'Nay,' said the other, still speaking with the thick voice of a negro; 'though thou hast lopped the branch of the evil thou hast not destroyed the root. For every night I hear a jumping of fishes in the lake that is between the four hills, and the sound of their curses on thee and me comes to disturb my rest. Go instantly and restore all things to their former state, then come back and give me thy hand and I shall rise up a sound man once more.'
Rejoicing in that promise and the expectations it held out to her of future happiness, the Queen went with all speed to the border of the lake. There taking a little water into her hand, and uttering strange words over it, she sprinkled it this way and that upon the surface of the lake and the roots of the four hills, and imme-diately where had been the lake a city appeared, and instead of fishes inhabitants, and in place of the four hills four islands. As for the palace it stood no longer removed far away into the desert but upon a hill overlooking the city.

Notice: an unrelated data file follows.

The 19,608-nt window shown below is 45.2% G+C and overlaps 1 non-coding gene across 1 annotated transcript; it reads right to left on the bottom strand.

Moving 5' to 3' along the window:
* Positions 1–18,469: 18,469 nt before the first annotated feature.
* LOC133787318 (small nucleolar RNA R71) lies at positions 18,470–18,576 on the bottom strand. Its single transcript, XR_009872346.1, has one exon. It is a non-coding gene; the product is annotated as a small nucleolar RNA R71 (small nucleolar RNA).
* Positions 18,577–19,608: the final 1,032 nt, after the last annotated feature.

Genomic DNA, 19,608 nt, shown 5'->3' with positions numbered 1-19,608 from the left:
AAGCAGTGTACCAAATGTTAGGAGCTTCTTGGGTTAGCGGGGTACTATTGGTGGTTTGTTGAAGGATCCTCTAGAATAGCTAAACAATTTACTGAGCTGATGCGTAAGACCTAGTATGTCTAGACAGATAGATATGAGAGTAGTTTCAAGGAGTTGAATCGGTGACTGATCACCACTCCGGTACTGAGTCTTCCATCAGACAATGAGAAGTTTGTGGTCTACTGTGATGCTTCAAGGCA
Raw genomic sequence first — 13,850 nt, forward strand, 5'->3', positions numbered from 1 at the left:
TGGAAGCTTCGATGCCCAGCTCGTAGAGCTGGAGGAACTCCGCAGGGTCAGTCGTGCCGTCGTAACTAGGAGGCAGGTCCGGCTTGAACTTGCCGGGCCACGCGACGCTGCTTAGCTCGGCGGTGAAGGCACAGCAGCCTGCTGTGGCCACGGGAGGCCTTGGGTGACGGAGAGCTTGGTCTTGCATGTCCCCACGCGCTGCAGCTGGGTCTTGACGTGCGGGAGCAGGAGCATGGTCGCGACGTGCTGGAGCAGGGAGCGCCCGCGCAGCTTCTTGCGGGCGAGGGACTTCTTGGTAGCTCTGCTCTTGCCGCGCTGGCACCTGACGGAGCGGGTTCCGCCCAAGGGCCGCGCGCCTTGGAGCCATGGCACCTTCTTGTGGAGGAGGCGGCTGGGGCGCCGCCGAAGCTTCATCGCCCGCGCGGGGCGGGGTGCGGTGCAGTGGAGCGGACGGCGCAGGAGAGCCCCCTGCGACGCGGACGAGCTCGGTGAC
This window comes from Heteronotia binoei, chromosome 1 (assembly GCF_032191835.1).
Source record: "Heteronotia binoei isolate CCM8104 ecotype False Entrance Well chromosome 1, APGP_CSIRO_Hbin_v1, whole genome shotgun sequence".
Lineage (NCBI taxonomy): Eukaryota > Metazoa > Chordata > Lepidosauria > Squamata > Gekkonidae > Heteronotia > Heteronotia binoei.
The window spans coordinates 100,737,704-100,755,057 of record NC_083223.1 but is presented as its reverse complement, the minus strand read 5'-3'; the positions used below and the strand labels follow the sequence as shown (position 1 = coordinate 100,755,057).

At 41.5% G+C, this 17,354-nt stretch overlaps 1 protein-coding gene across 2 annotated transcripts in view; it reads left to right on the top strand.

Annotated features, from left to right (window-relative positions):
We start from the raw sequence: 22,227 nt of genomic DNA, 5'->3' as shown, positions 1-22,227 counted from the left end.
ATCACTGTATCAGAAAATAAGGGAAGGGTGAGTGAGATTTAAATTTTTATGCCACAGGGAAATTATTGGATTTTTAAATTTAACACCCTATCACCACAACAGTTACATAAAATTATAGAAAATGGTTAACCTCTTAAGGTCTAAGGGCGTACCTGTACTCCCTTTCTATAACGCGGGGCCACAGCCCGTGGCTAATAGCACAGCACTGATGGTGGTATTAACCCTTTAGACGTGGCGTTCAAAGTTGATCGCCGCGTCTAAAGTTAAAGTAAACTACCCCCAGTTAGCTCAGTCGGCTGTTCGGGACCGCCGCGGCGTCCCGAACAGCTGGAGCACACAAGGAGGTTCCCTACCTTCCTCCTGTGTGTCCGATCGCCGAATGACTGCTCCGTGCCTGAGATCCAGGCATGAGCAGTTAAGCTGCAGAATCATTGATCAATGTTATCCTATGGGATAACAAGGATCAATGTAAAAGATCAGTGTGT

Great was the astonishment of the vizier and the Sultan's escort which had lain encamped beside the lake to find themselves suddenly transported to the heart of a populous city, with streets and walls and the hum of reawakened life around them ; but a greater and more terrible shock than this awaited the Queen upon her return to the mausoleum to enjoy the reward of her labours. 'Now,' she cried, 'let my lord arise, since all that he willed is accomplished!'
'Give me thy hand!' said the Sultan, still in a voice of disguise; 'come nearer that I may lean on thee!' And as she approached he drew forth his sword which had lain concealed beside him in the bed, and with a single blow cleft her wicked body in twain.